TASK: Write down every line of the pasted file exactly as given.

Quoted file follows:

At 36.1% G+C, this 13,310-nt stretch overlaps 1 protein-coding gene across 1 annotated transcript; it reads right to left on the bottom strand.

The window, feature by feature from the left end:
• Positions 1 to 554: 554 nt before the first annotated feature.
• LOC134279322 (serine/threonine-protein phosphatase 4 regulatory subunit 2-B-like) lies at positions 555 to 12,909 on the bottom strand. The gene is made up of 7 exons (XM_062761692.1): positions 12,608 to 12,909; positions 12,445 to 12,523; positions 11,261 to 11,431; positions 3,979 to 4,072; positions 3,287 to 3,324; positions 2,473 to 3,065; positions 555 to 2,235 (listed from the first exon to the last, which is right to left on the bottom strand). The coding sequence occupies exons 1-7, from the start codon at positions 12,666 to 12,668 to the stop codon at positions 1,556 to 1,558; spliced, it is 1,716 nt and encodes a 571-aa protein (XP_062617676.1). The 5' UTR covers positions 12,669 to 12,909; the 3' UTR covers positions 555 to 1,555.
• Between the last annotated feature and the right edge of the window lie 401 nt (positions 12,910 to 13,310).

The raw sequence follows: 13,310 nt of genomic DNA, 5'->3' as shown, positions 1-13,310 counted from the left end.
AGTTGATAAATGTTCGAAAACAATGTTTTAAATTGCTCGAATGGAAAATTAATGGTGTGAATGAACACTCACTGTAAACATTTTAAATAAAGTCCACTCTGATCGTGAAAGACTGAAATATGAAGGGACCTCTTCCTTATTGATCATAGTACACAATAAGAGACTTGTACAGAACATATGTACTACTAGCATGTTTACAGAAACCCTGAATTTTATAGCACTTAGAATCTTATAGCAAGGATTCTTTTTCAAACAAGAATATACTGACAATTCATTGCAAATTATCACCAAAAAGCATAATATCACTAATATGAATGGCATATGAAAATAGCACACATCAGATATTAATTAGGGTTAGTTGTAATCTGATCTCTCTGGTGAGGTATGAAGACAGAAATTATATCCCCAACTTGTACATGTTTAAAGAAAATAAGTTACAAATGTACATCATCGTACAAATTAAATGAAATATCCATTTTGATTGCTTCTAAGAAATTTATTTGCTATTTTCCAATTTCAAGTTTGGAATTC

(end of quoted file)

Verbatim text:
At 36.1% G+C, this 13,310-nt stretch overlaps 1 protein-coding gene across 1 annotated transcript; it reads right to left on the bottom strand.

The window, feature by feature from the left end:
• Positions 1 to 554: 554 nt before the first annotated feature.
• LOC134279322 (serine/threonine-protein phosphatase 4 regulatory subunit 2-B-like) lies at positions 555 to 12,909 on the bottom strand. The gene is made up of 7 exons (XM_062761692.1): positions 12,608 to 12,909; positions 12,445 to 12,523; positions 11,261 to 11,431; positions 3,979 to 4,072; positions 3,287 to 3,324; positions 2,473 to 3,065; positions 555 to 2,235 (listed from the first exon to the last, which is right to left on the bottom strand). The coding sequence occupies exons 1-7, from the start codon at positions 12,666 to 12,668 to the stop codon at positions 1,556 to 1,558; spliced, it is 1,716 nt and encodes a 571-aa protein (XP_062617676.1). The 5' UTR covers positions 12,669 to 12,909; the 3' UTR covers positions 555 to 1,555.
• Between the last annotated feature and the right edge of the window lie 401 nt (positions 12,910 to 13,310).

The raw sequence follows: 13,310 nt of genomic DNA, 5'->3' as shown, positions 1-13,310 counted from the left end.
AGTTGATAAATGTTCGAAAACAATGTTTTAAATTGCTCGAATGGAAAATTAATGGTGTGAATGAACACTCACTGTAAACATTTTAAATAAAGTCCACTCTGATCGTGAAAGACTGAAATATGAAGGGACCTCTTCCTTATTGATCATAGTACACAATAAGAGACTTGTACAGAACATATGTACTACTAGCATGTTTACAGAAACCCTGAATTTTATAGCACTTAGAATCTTATAGCAAGGATTCTTTTTCAAACAAGAATATACTGACAATTCATTGCAAATTATCACCAAAAAGCATAATATCACTAATATGAATGGCATATGAAAATAGCACACATCAGATATTAATTAGGGTTAGTTGTAATCTGATCTCTCTGGTGAGGTATGAAGACAGAAATTATATCCCCAACTTGTACATGTTTAAAGAAAATAAGTTACAAATGTACATCATCGTACAAATTAAATGAAATATCCATTTTGATTGCTTCTAAGAAATTTATTTGCTATTTTCCAATTTCAAGTTTGGAATTC